The EPA conducted several economic analyses and concluded that on average waiving the mandate would reduce corn prices by 1 percent. EPA also said waiving the mandate would not affect household energy costs.

The Democrats talked a lot about arithmetic during the 2012 campaign.  Saying that simple arithmetic proved that they should raise tax rates on rich people.  Because collecting another 5% or so from high income earners would help balance the budget.  Even though we have trillion dollar deficits.  And the proposed tax rate hikes would bring in nowhere near a trillion dollars.  So it would appear the Democrats are arithmetically challenged.  Which probably explains why they say doubling the corn crop (by eliminating the methanol mandate) will only lower corn prices by 1%.  When doubling the supply of any other commodity in the world would cause the price to collapse.

These are the same people that place import tariffs on foreign made goods to restrict supplies to keep domestic prices high.  These are the same people that accuse other nations of anti-dumping violations for flooding the market with their goods.  Which lowers domestic prices.  So these people seem to believe that increasing supply will lower prices.   Except when it comes to corn.  Even if you double the size of the corn crop.  Amazing.

Of course, it’s about the money.  The corn and ethanol producers are getting rich.  Who are only getting rich because of their friends in government.  Which is the definition of crony capitalism.  Or corruption.  The government interferes with market forces.  So their friends and supporters can get rich.  And share that wealth with their friends in government.

And while the crony capitalists are getting rich the American consumer gets poorer.  As they pay more for corn, beef, pork, chicken, eggs, milk, cheese, etc.  Families have to cut back on their grocery budgets.  And cut back on going out.  Because they have less disposable income.  And restaurants have to raise their prices because of the increase in their food costs.  But this is okay as far as the EPA is concerned.  As they put big money political contributions ahead of American families.

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The Drought and Methanol Mandates decimate Corn Crops and High Quality Prime Cuts of Beef

Posted by PITHOCRATES - August 26th, 2012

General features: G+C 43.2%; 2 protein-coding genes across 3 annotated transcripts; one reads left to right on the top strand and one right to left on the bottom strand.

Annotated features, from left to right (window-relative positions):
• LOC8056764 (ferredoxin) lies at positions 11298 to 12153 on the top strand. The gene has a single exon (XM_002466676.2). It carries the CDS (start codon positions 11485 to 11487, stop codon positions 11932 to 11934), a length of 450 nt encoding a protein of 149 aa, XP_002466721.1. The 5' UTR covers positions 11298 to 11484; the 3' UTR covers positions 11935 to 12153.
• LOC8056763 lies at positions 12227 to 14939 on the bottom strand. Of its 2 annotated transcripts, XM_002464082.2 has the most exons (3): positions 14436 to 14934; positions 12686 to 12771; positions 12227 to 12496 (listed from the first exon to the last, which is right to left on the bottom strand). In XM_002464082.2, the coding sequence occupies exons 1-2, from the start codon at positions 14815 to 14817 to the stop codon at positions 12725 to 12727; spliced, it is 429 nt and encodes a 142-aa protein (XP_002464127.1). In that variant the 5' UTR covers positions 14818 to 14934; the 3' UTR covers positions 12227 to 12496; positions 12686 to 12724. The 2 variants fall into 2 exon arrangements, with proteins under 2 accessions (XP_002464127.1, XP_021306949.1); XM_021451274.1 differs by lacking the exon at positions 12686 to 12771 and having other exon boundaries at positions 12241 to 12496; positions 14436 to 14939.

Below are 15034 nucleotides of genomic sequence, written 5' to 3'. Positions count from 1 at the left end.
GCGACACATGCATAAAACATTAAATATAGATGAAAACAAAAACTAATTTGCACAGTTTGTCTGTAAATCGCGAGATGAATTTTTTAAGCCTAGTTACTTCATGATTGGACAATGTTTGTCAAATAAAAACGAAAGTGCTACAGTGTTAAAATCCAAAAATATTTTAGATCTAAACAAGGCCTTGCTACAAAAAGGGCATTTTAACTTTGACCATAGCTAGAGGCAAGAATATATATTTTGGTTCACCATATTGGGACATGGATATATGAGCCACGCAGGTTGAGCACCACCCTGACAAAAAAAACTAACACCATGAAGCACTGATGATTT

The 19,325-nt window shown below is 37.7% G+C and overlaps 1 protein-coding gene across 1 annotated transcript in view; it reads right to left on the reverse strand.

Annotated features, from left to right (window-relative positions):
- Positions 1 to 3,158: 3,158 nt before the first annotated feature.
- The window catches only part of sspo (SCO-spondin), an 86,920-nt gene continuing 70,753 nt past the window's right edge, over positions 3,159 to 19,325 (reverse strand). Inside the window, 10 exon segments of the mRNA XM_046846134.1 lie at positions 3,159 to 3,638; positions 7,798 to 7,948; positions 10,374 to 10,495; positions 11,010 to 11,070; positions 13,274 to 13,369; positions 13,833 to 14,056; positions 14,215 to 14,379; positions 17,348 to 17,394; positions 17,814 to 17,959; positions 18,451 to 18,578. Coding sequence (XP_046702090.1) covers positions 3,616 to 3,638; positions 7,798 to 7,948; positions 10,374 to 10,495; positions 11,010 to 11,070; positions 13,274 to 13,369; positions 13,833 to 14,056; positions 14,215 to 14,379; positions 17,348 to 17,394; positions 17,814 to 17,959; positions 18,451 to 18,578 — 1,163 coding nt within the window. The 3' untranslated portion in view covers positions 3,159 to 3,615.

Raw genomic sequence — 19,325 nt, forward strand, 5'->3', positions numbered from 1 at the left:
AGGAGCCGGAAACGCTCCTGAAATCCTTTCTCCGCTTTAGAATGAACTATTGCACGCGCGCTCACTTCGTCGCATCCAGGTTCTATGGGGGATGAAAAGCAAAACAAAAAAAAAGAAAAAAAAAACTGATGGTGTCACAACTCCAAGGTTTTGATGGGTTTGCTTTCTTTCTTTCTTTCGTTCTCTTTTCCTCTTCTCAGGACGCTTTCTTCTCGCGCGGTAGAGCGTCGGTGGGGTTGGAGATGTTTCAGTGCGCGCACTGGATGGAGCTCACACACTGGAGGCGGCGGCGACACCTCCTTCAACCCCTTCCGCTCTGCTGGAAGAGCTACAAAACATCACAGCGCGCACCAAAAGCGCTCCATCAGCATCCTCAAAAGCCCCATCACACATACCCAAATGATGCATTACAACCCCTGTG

Week in Review

Restaurants are one of the greatest job creators.  Because there are so many of them.  And if they open for breakfast, lunch and dinner that’s a lot of food servers, chefs, cooks, barkeeps busboys, dish washers, supervisors and managers.  Running a restaurant is hard.  It’s the number one business that fails.  Because margins can be thin.  And the amount of competition great.  But the people who mortgage their homes to open up a restaurant put a lot of people through college.  Gave single parents flexible hours to work around their kids schedules.  And let some people just do what they love.  Work with people.  Create great food.  And provide exceptional service.

This recession has been hard on restaurant owners.  As eating out is one of the first expenses a family cuts in their family budget.  Now things are going to get even harder (see Peter Luger Steak Prices May Soar as Drought Culls Herds by Peter S. Green and Esmé E. Deprez posted 8/21/2012 on Bloomberg).

The worst Midwest drought since 1956 has scorched crops and sent the price of corn, the main ingredient in livestock feed, up 62.8 percent since mid-June. Ranchers are culling herds to avoid feed costs, flooding the market with cheap supplies of beef.

There’s a parallel decline in the quantity of animals that yield the highest-quality prime cuts, which require months of extra feeding. The shift will be felt in steakhouse menus down the road.

So prices will go up and the quality of the meat will go down.  Which raise the prices on their menus.  And drive patrons away.  Because they, too, are facing higher costs in their lives.  And they can’t afford to pay more for less.

The drought prompted President Barack Obama to help farmers with $170 million in government meat purchases.